[Numpy-discussion] Request for review: dynamic_cpu_branch

Charles R Harris charlesr.harris@gmail....
Fri Dec 26 22:37:16 CST 2008

On Fri, Dec 26, 2008 at 8:37 PM, David Cournapeau <cournape@gmail.com>wrote:

> On Sat, Dec 27, 2008 at 12:02 PM, Charles R Harris
> <charlesr.harris@gmail.com> wrote:
> >
> >
> > On Fri, Dec 26, 2008 at 6:57 PM, David Cournapeau <cournape@gmail.com>
> > wrote:
> >>
> >> On Sat, Dec 27, 2008 at 10:47 AM, David Cournapeau <cournape@gmail.com>
> >> wrote:
> >>
> >> >
> >> > I don't understand why. The whole point of union in that case is to
> >> > make it clear that type punning is ok, since by definition the two
> >> > values start at the same address. If this broke aliasing, any union
> >> > would. Here is what man gcc tells me under the -fstrict-aliasing:
> >> >
> >>
> >> hm, seems to be a gcc extension, actually, so you're right. We have to
> >> find another way, then.
> >
> > Just use -fno-strict-aliasing, the linux kernel does, numpy does, it's
> just
> > one of those things where the gnu language lawyers found a loop hole in
> the
> > specification and made strict aliasing the default because it yields some
> > optimization sugar.
> But we don't only use gcc, which is why I don't like relying on this
> -fno-strict-aliasing for the code to be correct: the code may well
> break on another compiler. Linux is different: for all purpose, it is
> only compilable by gcc (and used as a benchmark for being conformant
> to gcc, like intel compiler does).

Most compilers do the right thing, otherwise numpy wouldn't work. Gcc is

> > Google for torvalds and -fno-strict-aliasing and you
> > might find an old rant on the subject.
> His rant is different, I think; he acknowledges union as usable for
> type-punning, but claims it is not useful for many cases. Since we
> only care about a very simple case here, that should do it. Again,
> according to gcc own man page, using union for type punning is valid
> as far as aliasing rules are concerned - at least for gcc.
> Although using an union for type-punning is undefined as far as the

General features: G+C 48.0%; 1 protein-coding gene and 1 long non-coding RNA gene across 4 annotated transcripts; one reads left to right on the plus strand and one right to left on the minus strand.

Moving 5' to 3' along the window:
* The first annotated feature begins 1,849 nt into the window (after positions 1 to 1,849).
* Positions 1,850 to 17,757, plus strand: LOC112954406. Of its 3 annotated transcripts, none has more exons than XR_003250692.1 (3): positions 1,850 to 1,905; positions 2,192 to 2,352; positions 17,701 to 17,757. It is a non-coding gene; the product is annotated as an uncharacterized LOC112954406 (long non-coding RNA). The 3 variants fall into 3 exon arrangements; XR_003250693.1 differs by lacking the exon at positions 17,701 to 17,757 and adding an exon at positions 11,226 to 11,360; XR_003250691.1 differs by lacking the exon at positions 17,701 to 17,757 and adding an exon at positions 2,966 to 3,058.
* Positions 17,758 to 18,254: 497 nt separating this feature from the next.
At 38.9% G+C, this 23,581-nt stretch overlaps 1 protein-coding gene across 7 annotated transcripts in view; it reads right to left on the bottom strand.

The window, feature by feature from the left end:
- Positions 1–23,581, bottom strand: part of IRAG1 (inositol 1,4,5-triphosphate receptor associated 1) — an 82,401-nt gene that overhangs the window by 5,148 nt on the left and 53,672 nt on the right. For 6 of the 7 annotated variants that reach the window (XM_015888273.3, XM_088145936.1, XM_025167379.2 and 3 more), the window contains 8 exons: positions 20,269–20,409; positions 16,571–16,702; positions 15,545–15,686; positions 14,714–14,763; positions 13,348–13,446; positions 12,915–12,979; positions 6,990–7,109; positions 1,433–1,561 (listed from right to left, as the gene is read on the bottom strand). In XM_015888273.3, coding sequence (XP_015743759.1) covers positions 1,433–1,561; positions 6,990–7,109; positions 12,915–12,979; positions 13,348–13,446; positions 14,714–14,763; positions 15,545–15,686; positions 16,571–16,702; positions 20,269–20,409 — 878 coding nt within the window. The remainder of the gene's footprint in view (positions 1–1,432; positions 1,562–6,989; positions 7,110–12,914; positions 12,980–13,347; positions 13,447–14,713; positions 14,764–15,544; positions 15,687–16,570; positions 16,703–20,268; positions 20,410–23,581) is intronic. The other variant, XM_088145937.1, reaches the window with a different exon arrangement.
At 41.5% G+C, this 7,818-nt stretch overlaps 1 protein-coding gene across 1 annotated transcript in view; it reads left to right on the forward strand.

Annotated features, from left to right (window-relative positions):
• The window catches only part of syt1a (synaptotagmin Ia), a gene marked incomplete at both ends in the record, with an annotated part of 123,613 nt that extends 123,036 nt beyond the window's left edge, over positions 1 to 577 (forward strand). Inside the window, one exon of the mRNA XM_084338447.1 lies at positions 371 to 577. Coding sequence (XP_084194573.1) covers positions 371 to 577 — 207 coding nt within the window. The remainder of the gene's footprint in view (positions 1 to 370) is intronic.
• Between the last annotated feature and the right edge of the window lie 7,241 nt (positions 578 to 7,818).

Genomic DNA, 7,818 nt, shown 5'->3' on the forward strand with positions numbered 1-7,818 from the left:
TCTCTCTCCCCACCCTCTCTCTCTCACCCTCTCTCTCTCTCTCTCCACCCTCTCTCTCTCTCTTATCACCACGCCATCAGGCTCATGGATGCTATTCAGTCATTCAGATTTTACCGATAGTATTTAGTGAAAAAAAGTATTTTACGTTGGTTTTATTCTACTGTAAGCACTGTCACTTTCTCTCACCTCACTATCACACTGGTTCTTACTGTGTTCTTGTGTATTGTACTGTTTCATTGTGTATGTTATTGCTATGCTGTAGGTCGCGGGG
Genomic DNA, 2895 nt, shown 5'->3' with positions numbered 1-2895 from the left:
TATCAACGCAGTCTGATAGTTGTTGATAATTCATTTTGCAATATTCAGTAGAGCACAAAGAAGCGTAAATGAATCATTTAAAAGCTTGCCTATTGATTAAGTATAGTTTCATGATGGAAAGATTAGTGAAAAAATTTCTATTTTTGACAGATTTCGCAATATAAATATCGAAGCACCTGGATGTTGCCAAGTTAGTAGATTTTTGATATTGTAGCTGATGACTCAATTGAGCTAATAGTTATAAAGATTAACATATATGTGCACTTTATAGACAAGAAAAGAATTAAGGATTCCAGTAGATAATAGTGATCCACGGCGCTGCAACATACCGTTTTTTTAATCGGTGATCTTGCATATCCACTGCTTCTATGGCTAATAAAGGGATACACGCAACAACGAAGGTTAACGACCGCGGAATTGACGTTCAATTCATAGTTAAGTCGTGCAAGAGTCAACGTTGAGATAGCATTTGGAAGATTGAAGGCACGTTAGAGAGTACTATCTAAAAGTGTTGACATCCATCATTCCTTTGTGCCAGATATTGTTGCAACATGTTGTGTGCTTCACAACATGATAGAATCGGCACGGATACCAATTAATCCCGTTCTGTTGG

> C99 standard goes, it looks like any compiler does implement the
> expected behavior:
> """
> Strictly speaking, reading a member of a union different from the one
> written to is undefined in ANSI/ISO C99 except in the special case of
> type-punning to a char*, similar to the example below: Casting to
> char*. However, it is an extremely common idiom and is well-supported
> by all major compilers. As a practical matter, reading and writing to
> any member of a union, in any order, is acceptable practice.
> """
> in
> http://www.cellperformance.com/mike_acton/2006/06/understanding_strict_aliasing.html#union_1
> I am wondering about the usefulness of union  if accessing a different
> member than the one initialized is undefined (maybe to force alignment
> ?).

> > It can also sneak up on you because
> > it only kicks in if you compile with optimization, say -O2, and the union
> > won't help because the compiler is onto your tricks ;)
> Yes, I understand that if you broke aliasing rules, you can have
> undefined behavior. But it seems that using union does not break
> those: it is documented as such for gcc, and would be the case
> elsewhere; I checked the autoconf macro to test endianness: it uses
> union as well.

I've gotten warnings and bad code using unions. That may have been a
compiler bug or maybe it's been changed in recent versions of gcc, but I
don't think you can count on it. Looks like gcc also likes another set of
braces in the initializer.

const union {
    char c[4];
    int i;
} order = {{1,2,3,4}};

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